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Peroxisome Proliferator-Activated Receptor α-Dependent Induction of Cell Surface Antigen Ly-6D Gene in the Mouse Liver

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Spontaneous peroxisome proliferation-related pleiotropic responses occurring in the liver of mice lacking peroxisomal fatty acyl-CoA oxidase (AOX-/-) are attributed to sustained activation of peroxisome proliferator-activated receptor α (PPARα) by its putative natural ligands that require AOX for their metabolism. In this study, using a gene expression screen, we show that Ly-6 (lymphocyte antigen 6 complex, locus D; mouse ThB), which belongs to a distinctive family of low molecular weight phosphatidyl inositol anchored cell surface glycoproteins, is upregulated in mouse liver with peroxisome proliferation. Increases in Ly-6D mRNA levels are observed in AOX-/- mouse liver with spontaneous peroxisome proliferation and also in the liver of wild-type mice treated with synthetic peroxisome proliferators. Peroxisome proliferators failed to increase hepatic Ly-6D mRNA levels in mice lacking PPARα (PPARα-/-), suggesting a regulatory role for PPARα in the induction of Ly-6D. These observations suggest that changes in certain cell surface proteins also form part of the pleiotropic responses associated with peroxisome proliferation.
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Keywords: PPAR Ly-6D Fatty acyl-CoA; oxidase Peroxisome proliferators

Document Type: Research Article

Affiliations: 1: *Department of Pathology, Northwestern University Medical School, Chicago, IL 60611-3008 2: †Department of Urology, Northwestern University Medical School, Chicago, IL 60611-3008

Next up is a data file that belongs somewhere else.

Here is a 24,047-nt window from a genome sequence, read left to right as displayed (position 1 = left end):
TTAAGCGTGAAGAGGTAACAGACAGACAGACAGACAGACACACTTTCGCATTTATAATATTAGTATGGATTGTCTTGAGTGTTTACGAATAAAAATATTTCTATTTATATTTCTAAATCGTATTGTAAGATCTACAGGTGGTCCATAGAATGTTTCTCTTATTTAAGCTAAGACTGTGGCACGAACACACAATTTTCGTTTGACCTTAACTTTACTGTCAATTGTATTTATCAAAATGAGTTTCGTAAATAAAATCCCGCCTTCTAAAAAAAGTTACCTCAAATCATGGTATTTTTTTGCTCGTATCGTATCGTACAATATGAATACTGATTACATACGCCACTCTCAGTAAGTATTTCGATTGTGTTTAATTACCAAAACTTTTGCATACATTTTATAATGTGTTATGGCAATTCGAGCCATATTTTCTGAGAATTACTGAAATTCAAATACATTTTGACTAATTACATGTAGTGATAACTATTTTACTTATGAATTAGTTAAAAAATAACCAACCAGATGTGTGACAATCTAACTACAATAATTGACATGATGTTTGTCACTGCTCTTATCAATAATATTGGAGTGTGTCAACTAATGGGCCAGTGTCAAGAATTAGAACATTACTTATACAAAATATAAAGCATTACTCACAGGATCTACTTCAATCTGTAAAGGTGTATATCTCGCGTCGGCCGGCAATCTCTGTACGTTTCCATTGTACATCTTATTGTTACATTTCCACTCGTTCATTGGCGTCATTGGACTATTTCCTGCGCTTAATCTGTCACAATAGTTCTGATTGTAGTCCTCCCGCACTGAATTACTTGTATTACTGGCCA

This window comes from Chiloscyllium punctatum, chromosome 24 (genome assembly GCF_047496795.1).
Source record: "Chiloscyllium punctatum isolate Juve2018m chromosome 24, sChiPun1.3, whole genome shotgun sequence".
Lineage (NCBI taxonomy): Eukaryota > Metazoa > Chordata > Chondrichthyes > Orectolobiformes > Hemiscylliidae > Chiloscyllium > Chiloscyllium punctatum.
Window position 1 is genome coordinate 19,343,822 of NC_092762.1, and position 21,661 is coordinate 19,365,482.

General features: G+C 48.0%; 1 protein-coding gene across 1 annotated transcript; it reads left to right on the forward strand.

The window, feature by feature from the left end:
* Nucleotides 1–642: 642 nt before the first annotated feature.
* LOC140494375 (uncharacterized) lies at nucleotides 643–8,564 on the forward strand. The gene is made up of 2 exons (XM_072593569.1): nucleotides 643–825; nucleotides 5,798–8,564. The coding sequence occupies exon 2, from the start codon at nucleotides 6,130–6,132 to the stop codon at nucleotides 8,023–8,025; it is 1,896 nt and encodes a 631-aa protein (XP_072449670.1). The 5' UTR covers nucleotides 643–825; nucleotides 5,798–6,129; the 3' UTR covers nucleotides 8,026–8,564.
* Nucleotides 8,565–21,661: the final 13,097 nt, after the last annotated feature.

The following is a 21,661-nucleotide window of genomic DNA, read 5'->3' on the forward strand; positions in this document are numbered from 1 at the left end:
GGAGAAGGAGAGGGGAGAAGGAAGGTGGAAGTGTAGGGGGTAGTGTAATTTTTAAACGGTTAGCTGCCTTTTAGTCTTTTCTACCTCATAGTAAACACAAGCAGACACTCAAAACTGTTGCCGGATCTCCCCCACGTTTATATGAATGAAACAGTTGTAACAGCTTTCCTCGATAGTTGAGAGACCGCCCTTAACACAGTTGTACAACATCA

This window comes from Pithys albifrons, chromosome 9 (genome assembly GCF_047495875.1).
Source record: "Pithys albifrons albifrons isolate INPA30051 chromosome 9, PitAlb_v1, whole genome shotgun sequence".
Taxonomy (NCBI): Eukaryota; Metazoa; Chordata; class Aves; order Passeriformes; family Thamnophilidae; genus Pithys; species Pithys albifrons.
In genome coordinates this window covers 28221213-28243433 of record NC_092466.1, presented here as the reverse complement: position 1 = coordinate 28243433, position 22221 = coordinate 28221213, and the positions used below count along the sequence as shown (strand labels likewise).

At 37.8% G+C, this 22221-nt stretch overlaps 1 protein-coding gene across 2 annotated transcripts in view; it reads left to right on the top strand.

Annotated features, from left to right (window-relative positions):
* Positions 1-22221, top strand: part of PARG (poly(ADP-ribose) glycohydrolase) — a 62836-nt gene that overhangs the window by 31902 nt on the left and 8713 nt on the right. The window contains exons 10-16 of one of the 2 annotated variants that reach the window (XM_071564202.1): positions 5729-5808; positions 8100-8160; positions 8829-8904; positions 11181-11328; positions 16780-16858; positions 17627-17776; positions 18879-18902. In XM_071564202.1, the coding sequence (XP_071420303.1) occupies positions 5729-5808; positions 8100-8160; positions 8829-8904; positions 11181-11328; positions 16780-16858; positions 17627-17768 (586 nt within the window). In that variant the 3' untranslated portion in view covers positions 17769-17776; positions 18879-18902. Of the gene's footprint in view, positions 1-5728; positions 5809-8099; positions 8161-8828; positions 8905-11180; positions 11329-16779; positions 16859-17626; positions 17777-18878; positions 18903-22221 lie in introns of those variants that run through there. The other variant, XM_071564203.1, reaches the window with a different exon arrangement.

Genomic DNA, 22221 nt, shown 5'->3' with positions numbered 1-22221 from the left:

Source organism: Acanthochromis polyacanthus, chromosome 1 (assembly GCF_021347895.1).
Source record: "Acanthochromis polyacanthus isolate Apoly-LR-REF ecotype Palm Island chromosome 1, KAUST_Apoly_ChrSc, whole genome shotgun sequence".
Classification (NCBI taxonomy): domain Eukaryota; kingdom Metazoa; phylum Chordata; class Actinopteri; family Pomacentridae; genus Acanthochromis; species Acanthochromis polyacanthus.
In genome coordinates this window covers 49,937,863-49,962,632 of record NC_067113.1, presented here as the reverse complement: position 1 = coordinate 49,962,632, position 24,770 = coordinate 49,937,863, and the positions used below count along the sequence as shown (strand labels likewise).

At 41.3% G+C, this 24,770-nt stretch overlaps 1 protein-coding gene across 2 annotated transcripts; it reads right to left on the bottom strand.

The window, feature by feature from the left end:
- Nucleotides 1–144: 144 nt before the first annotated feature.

Publication date: April 1, 2001

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  • Gene Expression, The Journal of Liver Research will publish articles in all aspects of hepatology. Hepatology, as a research discipline, has seen unprecedented growth especially in the cellular and molecular mechanisms of hepatic health and disease, which continues to have a major impact on understanding liver development, stem cells, carcinogenesis, tissue engineering, injury, repair, regeneration, immunology, metabolism, fibrosis, and transplantation. Continued research and improved understanding in these areas will have a meaningful impact on liver disease prevention, diagnosis, and treatment. The existing journal Gene Expression has expanded its focus to become Gene Expression, The Journal of Liver Research to meet this growing demand. In its revised and expanded scope, the journal will publish high-impact original articles, reviews, short but complete articles, and special articles (editorials, commentaries, opinions) on all aspects of hepatology, making it a unique and invaluable resource for readers interested in this field. The expanded team, led by an Editor-in-Chief who is uniquely qualified and a renowned expert, along with a dynamic and functional editorial board, is determined to make this a premier journal in the field of hepatology.
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